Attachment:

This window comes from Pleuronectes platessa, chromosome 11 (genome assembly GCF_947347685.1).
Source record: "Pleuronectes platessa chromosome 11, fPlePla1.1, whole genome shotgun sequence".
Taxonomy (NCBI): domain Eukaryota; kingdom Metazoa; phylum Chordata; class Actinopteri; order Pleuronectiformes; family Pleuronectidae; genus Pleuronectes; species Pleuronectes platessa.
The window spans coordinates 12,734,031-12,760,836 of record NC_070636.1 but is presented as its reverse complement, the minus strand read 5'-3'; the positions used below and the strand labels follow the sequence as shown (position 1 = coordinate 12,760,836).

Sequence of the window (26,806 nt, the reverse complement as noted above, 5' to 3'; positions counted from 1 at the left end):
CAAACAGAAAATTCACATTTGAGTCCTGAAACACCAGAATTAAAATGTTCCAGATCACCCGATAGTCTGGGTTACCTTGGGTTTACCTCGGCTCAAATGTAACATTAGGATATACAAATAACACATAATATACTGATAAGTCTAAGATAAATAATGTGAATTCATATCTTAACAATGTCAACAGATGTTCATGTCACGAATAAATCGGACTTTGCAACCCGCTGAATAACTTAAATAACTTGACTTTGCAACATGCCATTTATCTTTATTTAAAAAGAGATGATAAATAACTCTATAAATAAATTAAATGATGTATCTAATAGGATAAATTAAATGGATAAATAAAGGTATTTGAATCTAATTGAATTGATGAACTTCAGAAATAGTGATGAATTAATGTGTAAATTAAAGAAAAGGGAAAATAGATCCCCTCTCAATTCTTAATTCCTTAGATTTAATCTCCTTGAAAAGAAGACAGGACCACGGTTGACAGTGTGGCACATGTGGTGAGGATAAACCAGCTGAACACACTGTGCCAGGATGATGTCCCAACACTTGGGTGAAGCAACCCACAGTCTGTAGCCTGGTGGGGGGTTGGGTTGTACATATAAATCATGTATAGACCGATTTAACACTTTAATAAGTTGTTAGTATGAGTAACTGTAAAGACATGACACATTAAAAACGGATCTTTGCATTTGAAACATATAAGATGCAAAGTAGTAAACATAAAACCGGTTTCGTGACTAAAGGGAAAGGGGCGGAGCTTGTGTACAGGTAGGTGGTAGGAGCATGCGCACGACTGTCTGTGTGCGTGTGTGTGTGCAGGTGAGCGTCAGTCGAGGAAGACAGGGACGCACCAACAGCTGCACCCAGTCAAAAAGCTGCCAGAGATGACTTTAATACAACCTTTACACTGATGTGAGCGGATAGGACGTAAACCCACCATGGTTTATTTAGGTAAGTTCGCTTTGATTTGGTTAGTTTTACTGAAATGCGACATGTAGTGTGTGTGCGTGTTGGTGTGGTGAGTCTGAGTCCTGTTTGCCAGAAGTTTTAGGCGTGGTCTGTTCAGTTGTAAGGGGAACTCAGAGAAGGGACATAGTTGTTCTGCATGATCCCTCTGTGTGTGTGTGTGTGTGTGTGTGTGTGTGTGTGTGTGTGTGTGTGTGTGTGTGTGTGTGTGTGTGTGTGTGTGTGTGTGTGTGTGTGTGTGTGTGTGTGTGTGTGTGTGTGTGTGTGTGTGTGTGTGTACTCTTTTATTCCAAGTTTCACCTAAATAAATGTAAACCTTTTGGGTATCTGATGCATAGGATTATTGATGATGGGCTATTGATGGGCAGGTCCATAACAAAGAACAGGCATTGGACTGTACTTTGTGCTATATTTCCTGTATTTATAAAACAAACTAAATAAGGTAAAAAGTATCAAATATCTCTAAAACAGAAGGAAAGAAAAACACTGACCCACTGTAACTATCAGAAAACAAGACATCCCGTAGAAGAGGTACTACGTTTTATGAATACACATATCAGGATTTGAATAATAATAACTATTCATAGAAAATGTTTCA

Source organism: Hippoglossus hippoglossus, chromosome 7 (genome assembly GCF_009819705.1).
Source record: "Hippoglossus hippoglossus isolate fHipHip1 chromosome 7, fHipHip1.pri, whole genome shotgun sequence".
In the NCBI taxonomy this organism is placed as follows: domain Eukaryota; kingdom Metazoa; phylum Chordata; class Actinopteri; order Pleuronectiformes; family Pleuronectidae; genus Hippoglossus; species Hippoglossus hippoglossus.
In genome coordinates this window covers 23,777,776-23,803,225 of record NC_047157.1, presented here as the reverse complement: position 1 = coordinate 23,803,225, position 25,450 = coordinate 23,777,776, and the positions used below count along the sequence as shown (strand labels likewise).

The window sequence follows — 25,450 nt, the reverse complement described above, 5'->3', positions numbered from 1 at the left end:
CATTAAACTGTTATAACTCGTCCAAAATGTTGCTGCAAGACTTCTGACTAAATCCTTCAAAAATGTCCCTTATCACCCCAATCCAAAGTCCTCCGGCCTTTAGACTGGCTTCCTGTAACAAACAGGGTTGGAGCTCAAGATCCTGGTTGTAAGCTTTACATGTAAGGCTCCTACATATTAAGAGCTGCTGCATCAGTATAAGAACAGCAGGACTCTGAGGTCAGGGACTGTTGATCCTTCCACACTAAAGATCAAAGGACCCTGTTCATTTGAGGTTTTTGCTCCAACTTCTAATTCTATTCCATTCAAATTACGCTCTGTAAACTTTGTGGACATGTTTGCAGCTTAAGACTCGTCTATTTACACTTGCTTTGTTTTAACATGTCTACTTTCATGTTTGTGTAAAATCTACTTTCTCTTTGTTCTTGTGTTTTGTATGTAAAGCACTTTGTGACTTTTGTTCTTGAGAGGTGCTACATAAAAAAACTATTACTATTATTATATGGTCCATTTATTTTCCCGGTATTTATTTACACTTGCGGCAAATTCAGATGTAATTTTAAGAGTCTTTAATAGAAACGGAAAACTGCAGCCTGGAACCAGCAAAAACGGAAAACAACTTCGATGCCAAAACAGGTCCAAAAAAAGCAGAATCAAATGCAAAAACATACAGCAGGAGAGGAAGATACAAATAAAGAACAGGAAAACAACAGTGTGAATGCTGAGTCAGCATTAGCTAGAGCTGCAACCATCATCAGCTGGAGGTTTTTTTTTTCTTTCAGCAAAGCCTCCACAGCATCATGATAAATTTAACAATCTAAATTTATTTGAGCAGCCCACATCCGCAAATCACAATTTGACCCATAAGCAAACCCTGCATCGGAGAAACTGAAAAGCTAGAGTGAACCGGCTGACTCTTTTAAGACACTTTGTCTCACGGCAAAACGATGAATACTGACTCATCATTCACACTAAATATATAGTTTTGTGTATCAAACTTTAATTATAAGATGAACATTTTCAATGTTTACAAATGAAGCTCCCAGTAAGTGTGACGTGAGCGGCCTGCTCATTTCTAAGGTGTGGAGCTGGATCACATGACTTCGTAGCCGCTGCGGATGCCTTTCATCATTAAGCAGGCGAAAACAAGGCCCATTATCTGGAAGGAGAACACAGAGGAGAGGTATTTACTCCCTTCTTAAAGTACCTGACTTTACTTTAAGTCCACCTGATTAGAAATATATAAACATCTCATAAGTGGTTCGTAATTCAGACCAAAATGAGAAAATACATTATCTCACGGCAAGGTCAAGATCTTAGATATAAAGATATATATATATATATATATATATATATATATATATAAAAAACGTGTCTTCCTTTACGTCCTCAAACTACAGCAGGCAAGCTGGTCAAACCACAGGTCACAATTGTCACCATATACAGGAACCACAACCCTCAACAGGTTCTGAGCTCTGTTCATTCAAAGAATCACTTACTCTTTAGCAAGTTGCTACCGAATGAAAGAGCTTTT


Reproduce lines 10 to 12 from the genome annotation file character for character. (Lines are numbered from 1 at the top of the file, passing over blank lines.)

In genome coordinates this window covers 23,777,776-23,803,225 of record NC_047157.1, presented here as the reverse complement: position 1 = coordinate 23,803,225, position 25,450 = coordinate 23,777,776, and the positions used below count along the sequence as shown (strand labels likewise).

The window sequence follows — 25,450 nt, the reverse complement described above, 5'->3', positions numbered from 1 at the left end:
CATTAAACTGTTATAACTCGTCCAAAATGTTGCTGCAAGACTTCTGACTAAATCCTTCAAAAATGTCCCTTATCACCCCAATCCAAAGTCCTCCGGCCTTTAGACTGGCTTCCTGTAACAAACAGGGTTGGAGCTCAAGATCCTGGTTGTAAGCTTTACATGTAAGGCTCCTACATATTAAGAGCTGCTGCATCAGTATAAGAACAGCAGGACTCTGAGGTCAGGGACTGTTGATCCTTCCACACTAAAGATCAAAGGACCCTGTTCATTTGAGGTTTTTGCTCCAACTTCTAATTCTATTCCATTCAAATTACGCTCTGTAAACTTTGTGGACATGTTTGCAGCTTAAGACTCGTCTATTTACACTTGCTTTGTTTTAACATGTCTACTTTCATGTTTGTGTAAAATCTACTTTCTCTTTGTTCTTGTGTTTTGTATGTAAAGCACTTTGTGACTTTTGTTCTTGAGAGGTGCTACATAAAAAAACTATTACTATTATTATATGGTCCATTTATTTTCCCGGTATTTATTTACACTTGCGGCAAATTCAGATGTAATTTTAAGAGTCTTTAATAGAAACGGAAAACTGCAGCCTGGAACCAGCAAAAACGGAAAACAACTTCGATGCCAAAACAGGTCCAAAAAAAGCAGAATCAAATGCAAAAACATACAGCAGGAGAGGAAGATACAAATAAAGAACAGGAAAACAACAGTGTGAATGCTGAGTCAGCATTAGCTAGAGCTGCAACCATCATCAGCTGGAGGTTTTTTTTTTCTTTCAGCAAAGCCTCCACAGCATCATGATAAATTTAACAATCTAAATTTATTTGAGCAGCCCACATCCGCAAATCACAATTTGACCCATAAGCAAACCCTGCATCGGAGAAACTGAAAAGCTAGAGTGAACCGGCTGACTCTTTTAAGACACTTTGTCTCACGGCAAAACGATGAATACTGACTCATCATTCACACTAAATATATAGTTTTGTGTATCAAACTTTAATTATAAGATGAACATTTTCAATGTTTACAAATGAAGCTCCCAGTAAGTGTGACGTGAGCGGCCTGCTCATTTCTAAGGTGTGGAGCTGGATCACATGACTTCGTAGCCGCTGCGGATGCCTTTCATCATTAAGCAGGCGAAAACAAGGCCCATTATCTGGAAGGAGAACACAGAGGAGAGGTATTTACTCCCTTCTTAAAGTACCTGACTTTACTTTAAGTCCACCTGATTAGAAATATATAAACATCTCATAAGTGGTTCGTAATTCAGACCAAAATGAGAAAATACATTATCTCACGGCAAGGTCAAGATCTTAGATATAAAGATATATATATATATATATATATATATATATATATATAAAAAACGTGTCTTCCTTTACGTCCTCAAACTACAGCAGGCAAGCTGGTCAAACCACAGGTCACAATTGTCACCATATACAGGAACCACAACCCTCAACAGGTTCTGAGCTCTGTTCATTCAAAGAATCACTTACTCTTTAGCAAGTTGCTACCGAATGAAAGAGCTTTT